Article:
Are you concerned that the sump pump in your home is near the end of its life and may soon give out? As with any appliance, a sump pump can only last for so long before it either stops working effectively enough or just dies. Replacing your sump pump before this happens is obviously important for preventing water from flooding your basement or crawl space. Here, we’ll look at how long sump pumps usually last. We’ll also detail what factors can affect their lifespan to make it easier for you to determine when to replace the pump in your home.

Average Lifespan for a Sump Pump

Most sump pumps last for around seven to 10 years, but it’s also not that uncommon for a sump pump to give out after only five years or so. There are also situations where a sump pump can last for 15 to 20 years or more. However, this is fairly rare, and most experts recommend replacing your sump pump after 10 years. This is because the older the pump is, the greater the chance there is of it suddenly failing to work when needed and your crawl space or basement flooding.

Factors That Can Affect Sump Pump Lifespan

The lifespan of sump pumps can vary a bit based on the type of pump, how much use it gets and whether it is properly maintained. Pedestal sump pumps typically have a slightly longer lifespan than submersible pumps. The primary reason that submersible sump pumps often have a shorter life expectancy is that they are located inside the sump basin instead of on top as pedestal pumps are. This means that submersible pumps are often underwater, which can lead to them eventually rusting or experiencing damage.

While pedestal sump pumps often last longer, it depends a lot on how often they need to run continuously for a prolonged period. Submersible pumps can run for a long time with minimal issues because the water that surrounds them while they’re running helps to keep them cool and prevent overheating. If a pedestal pump has to run for a long time, its motor can end up overheating and suffering damage or burning out.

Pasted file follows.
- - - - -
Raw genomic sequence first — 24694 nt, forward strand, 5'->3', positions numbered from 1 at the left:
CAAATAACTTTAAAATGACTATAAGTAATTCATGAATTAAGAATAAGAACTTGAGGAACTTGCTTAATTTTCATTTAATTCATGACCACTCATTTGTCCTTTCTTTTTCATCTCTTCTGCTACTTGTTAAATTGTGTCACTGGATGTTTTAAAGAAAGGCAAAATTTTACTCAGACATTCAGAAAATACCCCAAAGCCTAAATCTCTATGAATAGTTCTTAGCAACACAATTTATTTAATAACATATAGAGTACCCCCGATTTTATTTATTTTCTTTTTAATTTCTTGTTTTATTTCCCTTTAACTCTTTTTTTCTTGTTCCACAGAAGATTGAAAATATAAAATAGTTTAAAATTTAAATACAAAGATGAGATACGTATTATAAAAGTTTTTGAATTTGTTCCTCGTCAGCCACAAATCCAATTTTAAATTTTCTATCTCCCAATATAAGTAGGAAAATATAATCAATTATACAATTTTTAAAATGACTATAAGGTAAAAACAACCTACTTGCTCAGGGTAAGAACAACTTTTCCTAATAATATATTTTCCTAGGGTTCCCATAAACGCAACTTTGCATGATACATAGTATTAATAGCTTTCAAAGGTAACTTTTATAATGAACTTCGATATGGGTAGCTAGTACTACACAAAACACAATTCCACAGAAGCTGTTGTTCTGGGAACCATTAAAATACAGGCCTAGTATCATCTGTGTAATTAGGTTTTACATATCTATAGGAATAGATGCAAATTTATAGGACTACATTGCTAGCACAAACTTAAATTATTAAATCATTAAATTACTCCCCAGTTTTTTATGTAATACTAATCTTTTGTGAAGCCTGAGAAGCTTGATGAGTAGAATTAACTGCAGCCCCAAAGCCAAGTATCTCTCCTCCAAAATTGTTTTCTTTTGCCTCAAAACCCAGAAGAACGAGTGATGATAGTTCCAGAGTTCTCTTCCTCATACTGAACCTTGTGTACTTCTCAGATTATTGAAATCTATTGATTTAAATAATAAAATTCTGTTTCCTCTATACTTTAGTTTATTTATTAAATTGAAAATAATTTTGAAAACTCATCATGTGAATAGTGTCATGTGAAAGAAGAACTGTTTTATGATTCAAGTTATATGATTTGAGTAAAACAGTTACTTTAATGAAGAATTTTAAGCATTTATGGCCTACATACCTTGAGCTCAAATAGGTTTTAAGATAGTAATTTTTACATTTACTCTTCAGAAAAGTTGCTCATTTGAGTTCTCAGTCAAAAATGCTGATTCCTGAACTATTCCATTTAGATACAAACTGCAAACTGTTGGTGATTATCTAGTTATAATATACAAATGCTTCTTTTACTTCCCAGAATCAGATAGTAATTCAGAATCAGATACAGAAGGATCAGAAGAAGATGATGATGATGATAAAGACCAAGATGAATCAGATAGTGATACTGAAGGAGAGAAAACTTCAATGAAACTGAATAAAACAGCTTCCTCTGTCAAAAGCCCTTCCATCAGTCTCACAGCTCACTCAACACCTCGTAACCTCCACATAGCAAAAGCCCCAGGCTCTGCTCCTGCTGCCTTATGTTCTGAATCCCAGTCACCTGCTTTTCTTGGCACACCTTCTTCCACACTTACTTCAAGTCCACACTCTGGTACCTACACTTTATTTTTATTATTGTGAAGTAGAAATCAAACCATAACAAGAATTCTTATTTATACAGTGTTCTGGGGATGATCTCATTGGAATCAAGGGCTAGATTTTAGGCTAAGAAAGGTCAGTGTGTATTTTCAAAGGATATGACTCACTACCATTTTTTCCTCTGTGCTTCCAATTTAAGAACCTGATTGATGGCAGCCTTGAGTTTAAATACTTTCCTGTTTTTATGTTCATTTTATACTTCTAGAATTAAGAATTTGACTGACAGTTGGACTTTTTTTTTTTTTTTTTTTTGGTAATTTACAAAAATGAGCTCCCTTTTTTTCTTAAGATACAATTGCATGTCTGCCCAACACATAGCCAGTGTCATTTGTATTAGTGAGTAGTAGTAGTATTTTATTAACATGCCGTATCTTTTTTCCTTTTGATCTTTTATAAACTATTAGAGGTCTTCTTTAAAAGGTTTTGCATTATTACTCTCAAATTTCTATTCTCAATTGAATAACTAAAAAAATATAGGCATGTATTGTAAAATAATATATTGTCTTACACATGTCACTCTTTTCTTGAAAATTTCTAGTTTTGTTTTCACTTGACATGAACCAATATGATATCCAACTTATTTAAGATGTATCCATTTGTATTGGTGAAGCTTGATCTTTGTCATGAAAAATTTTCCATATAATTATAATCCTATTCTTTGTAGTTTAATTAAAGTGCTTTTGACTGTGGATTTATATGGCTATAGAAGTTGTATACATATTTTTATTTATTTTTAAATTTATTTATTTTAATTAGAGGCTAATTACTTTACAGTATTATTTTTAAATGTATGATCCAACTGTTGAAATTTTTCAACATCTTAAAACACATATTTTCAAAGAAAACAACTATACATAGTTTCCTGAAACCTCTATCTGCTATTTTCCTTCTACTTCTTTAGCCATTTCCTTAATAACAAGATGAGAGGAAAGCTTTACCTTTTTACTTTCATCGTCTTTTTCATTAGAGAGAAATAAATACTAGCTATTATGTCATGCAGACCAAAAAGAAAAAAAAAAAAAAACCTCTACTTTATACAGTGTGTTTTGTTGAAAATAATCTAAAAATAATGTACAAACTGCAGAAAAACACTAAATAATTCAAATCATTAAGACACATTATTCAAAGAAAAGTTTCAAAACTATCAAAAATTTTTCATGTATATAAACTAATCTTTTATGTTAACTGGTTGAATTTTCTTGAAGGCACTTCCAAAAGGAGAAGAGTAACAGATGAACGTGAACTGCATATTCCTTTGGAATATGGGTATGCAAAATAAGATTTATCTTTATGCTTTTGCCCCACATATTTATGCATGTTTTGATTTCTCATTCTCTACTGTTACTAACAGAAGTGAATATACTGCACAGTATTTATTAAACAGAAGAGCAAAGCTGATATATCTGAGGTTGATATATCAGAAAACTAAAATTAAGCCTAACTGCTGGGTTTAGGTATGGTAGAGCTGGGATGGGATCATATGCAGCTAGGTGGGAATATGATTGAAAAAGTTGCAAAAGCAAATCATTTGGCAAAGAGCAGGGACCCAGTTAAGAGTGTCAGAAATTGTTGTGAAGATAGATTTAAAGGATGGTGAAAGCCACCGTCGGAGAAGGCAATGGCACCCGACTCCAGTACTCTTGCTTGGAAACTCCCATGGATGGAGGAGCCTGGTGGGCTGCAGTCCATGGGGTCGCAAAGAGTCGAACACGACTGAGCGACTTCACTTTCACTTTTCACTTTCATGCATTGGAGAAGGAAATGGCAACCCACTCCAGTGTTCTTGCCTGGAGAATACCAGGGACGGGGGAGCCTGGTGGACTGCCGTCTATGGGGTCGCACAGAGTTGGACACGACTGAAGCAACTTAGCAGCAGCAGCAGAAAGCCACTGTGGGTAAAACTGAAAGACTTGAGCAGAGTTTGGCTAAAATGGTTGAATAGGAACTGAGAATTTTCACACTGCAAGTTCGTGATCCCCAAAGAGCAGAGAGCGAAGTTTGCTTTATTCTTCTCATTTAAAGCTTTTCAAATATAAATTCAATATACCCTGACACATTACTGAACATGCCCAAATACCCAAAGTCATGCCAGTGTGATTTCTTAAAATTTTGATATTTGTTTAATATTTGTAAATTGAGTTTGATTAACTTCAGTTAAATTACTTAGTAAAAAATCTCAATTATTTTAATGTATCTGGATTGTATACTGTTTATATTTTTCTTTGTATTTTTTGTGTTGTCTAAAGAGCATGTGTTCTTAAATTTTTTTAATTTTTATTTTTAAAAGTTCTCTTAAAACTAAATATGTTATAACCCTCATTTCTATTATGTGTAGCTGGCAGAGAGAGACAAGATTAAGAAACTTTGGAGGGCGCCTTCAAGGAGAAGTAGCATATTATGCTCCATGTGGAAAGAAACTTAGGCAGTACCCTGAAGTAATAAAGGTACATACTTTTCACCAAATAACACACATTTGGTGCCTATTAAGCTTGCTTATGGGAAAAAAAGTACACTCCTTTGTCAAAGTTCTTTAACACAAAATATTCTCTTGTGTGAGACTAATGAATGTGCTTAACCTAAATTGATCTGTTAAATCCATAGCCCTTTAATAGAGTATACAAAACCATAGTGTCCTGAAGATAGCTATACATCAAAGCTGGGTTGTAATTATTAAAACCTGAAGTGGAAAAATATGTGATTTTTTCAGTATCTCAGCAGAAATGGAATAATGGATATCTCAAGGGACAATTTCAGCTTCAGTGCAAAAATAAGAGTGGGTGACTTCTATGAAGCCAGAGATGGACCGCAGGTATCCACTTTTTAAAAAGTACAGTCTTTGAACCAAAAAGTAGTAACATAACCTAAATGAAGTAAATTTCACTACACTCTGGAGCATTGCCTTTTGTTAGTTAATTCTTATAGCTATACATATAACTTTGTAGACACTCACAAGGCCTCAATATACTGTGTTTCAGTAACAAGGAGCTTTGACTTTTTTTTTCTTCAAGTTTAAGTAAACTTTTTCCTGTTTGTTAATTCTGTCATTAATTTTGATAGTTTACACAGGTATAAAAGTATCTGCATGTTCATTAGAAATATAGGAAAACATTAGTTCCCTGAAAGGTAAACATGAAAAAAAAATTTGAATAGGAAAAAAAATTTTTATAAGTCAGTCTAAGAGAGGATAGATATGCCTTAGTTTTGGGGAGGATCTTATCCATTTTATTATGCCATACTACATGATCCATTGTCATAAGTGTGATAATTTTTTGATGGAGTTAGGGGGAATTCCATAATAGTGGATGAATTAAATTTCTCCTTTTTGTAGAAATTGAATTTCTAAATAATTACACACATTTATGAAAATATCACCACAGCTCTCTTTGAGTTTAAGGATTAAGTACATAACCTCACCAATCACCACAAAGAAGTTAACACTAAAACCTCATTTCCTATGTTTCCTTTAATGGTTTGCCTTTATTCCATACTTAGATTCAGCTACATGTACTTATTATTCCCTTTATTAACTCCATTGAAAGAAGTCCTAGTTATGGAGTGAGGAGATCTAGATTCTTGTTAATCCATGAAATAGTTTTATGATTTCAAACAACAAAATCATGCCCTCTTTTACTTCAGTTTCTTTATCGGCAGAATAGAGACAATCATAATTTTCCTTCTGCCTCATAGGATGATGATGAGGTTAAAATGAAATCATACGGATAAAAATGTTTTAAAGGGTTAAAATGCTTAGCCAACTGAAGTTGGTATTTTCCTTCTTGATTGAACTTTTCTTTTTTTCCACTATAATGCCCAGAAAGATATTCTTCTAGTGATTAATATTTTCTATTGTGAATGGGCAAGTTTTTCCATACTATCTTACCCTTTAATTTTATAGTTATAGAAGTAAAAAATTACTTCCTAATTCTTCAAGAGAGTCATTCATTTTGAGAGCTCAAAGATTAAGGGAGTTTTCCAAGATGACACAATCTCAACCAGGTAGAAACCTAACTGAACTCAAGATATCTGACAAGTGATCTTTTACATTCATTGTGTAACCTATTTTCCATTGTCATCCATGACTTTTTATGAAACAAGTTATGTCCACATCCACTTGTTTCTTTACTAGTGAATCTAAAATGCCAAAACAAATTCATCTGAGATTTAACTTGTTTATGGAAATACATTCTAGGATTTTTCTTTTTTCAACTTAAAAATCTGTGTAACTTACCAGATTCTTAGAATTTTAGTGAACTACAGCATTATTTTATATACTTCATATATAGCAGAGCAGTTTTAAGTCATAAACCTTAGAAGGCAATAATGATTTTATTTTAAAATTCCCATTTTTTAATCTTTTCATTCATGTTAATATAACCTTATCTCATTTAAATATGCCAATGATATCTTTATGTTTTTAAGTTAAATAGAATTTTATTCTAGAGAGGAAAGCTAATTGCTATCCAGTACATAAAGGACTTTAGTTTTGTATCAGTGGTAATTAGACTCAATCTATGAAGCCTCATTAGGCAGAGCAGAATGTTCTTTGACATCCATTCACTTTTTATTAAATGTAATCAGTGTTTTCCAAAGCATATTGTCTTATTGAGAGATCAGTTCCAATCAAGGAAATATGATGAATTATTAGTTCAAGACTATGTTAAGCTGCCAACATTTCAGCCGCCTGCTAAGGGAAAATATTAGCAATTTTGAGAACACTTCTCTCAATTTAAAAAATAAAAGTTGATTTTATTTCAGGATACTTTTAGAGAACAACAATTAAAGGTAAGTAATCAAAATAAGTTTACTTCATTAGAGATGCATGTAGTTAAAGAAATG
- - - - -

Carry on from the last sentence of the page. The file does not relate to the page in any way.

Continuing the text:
Although it may sound counterintuitive, sump pumps typically last longer if they have to run more frequently. When the pump runs, oil moves through its motor to keep everything lubricated. If the pump goes for a long period without ever running, it can sometimes give out the next time it has to run due to a lack of lubrication.

The size of the sump basin can also directly impact the lifespan of a sump pump. Smaller basins will obviously fill up with water more quickly. This often leads to a sump pump cycling on and off more often, which can shorten its lifespan. A similar factor is the size of the sump pump itself, i.e. how powerful of a motor it has. A unit with a smaller, less powerful motor will pump more slowly, which reduces how often it needs to cycle. A pump that is too large can pump the water out of the basin so quickly that it frequently turns on and off, which can shorten its lifespan. However, you also don’t want a pump that is too small or else it may not work effectively enough to prevent flooding during heavy rains.

Another factor is the “vertical head,” which is the height that the water needs to travel from the sump basin to where the discharge pipe changes direction and exits the house. The greater this height is, the more pressure the pump has to produce to move the water. This means the pump has to work much harder, which can shorten its lifespan if it’s not sufficiently sized.